Kent’s Garden of Eden: Where vineyards rub shoulders with an Iron Age Hill Fort from 1 BC

There's much history and beauty to be found in the Stour Valley, as Fiona Reynolds finds out.

The great towers of Canterbury Cathedral soar skywards from every direction as they have for centuries. Canterbury was the pilgrimage destination and, as Chaucer reminds us, it was the beauty of an April spring that ‘longen folk to goon on pilgrimages’. Longing for such beauty myself, I arrive by train in the city, dump my bags and set off from the cathedral to walk along the River Stour.

My walk is inspired by an evocative painting: Canterbury Meadows by T. S. Cooper, of the water-drenched, almost treeless Stour Valley landscape in the 1870s. Heavy, angular cows stand knee-deep in the water meadows and the cathedral rises majestically in the distance, no trappings of the city visible.

It’s a compelling image and, as I leave the city walking westwards, I keep turning to see if the view is remotely replicable today. The answer is not really. The river has been straightened, the trees have grown up and, above all, the modern city has intruded.

There are now three huge embankments in the first mile: first the railway, then the A2, which now bypasses the city, and finally the A28, which approaches Canterbury from the south-west. As the path goes under the A2, I do see the towers peeking above the trees and, for a moment, connect with the image that would have inspired tired pilgrims as they approached their destination.

My purpose today is not pilgrimage. Instead, I’m exploring a small part of the Kentish countryside known as the Garden of England. The abundance of orchards and hop-gardens here creates an intimate, welcoming landscape, some of it protected by the Kent Downs AONB.

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River Stour, Kent

I walk westwards for about an hour along the River Stour, taking advantage of the well-managed, surfaced path and excellent signposting. There’s evidence of work to reinstate the meadows and, as I pass by the settlements of Thanington, Milton and Horton, I pick out the old manor houses and mills among the newer developments. Chartham boasts a substantial paper mill, which is still operating, and I wiggle through the old village centre, by the church and green, before leaving the river to walk north.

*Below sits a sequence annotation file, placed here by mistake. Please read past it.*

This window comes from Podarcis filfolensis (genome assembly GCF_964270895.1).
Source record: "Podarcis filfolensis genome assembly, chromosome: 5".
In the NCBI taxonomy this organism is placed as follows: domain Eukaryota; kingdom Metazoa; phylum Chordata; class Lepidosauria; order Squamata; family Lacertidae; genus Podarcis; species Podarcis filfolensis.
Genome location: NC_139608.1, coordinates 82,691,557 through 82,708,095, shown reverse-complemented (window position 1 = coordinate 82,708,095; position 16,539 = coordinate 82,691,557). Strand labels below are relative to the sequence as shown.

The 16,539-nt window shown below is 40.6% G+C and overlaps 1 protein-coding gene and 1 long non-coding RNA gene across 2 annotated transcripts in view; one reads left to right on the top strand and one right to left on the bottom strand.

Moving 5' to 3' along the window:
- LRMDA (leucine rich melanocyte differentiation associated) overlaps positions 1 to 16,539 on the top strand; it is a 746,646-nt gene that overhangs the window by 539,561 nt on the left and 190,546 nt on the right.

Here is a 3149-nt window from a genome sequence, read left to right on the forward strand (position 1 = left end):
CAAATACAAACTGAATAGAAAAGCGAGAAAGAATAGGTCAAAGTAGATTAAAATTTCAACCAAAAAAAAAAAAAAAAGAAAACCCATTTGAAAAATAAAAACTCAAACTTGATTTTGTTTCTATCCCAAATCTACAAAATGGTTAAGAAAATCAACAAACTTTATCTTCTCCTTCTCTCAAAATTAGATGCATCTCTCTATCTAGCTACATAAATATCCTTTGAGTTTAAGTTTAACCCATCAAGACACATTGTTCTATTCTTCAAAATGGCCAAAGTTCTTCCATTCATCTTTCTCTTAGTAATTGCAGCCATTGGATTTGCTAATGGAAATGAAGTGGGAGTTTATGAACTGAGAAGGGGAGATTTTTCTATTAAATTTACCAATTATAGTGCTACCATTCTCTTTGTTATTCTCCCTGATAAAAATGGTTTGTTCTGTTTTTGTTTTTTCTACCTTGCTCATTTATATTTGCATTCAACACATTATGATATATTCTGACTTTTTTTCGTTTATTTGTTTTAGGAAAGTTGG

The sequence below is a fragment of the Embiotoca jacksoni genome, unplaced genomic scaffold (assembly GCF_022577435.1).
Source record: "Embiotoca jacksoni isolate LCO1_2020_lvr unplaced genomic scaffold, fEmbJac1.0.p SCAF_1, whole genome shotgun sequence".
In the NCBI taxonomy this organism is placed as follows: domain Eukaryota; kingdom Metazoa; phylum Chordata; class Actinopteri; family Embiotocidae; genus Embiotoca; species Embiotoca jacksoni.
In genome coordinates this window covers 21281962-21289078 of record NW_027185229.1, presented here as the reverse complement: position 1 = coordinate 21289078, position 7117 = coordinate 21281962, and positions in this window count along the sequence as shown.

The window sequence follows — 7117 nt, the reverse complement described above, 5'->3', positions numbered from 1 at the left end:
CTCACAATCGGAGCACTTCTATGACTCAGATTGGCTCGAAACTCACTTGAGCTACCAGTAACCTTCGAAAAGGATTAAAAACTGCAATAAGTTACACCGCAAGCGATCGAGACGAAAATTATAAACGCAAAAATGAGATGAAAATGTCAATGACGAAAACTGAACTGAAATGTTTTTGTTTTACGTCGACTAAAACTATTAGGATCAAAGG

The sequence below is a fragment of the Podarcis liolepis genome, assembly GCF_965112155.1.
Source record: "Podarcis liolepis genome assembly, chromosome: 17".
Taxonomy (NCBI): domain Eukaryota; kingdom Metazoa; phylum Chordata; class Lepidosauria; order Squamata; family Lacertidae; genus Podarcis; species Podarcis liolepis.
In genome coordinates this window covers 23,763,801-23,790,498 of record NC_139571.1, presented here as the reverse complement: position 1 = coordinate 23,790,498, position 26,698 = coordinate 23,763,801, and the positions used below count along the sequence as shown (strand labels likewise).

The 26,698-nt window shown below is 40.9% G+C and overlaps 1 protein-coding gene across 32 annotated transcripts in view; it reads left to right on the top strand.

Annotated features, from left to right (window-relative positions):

Here, I meet my first orchard: old trees, well pruned and still bare of greenery, in a field above the river. I walk through it and head up the hill to Chartham Hatch, until I suddenly reach a vineyard, its angular twisted stems sharp against the blue sky. The 21st-century fruit for England, I wonder, as I navigate the field.

At Chartham Hatch, I join the North Downs Way, which takes me straight to No Man’s Community Orchard nature reserve. This is an old orchard site (named because it straddled the parish boundary and thus belonged to ‘no man’), which is today managed by the community for Nature, green space and social benefits. It’s a wonderful place, with old and new trees cohabiting and a surprisingly realistic sculpted wooden snake lurking in the grass.

My path winds through beautiful woodlands of densely coppiced chestnut, a mass of soaring, bleached stems with a deep litter of dry chestnut leaves coating the woodland floor. And then the surprise: Bigbury Camp Iron Age hill fort, a massive ancient monument that Kent Wildlife Trust has cleared of coppice to expose its bones. It was a hugely important defensive site from the 1st century BC and believed to be the site of one of Julius Caesar’s first battles in England in 54BC. It’s a spectacular place, steep, mysterious and beautiful.

Emerging from the peaceful woodland, I find myself on a bridge over the busy A2, firmly back in the 21st century. My path now follows the road before cutting across Golden Hill, where more huge new vineyards have been planted, then plunging back into the city. My last view is, once more, of the cathedral towers, now appearing above houses and streetlights: not romantic, but a reminder that, thankfully, the important things in life survive.

Fiona Reynolds is a passionate walker, author of The Fight for Beauty and chair of the Governing Council of the Royal Agricultural University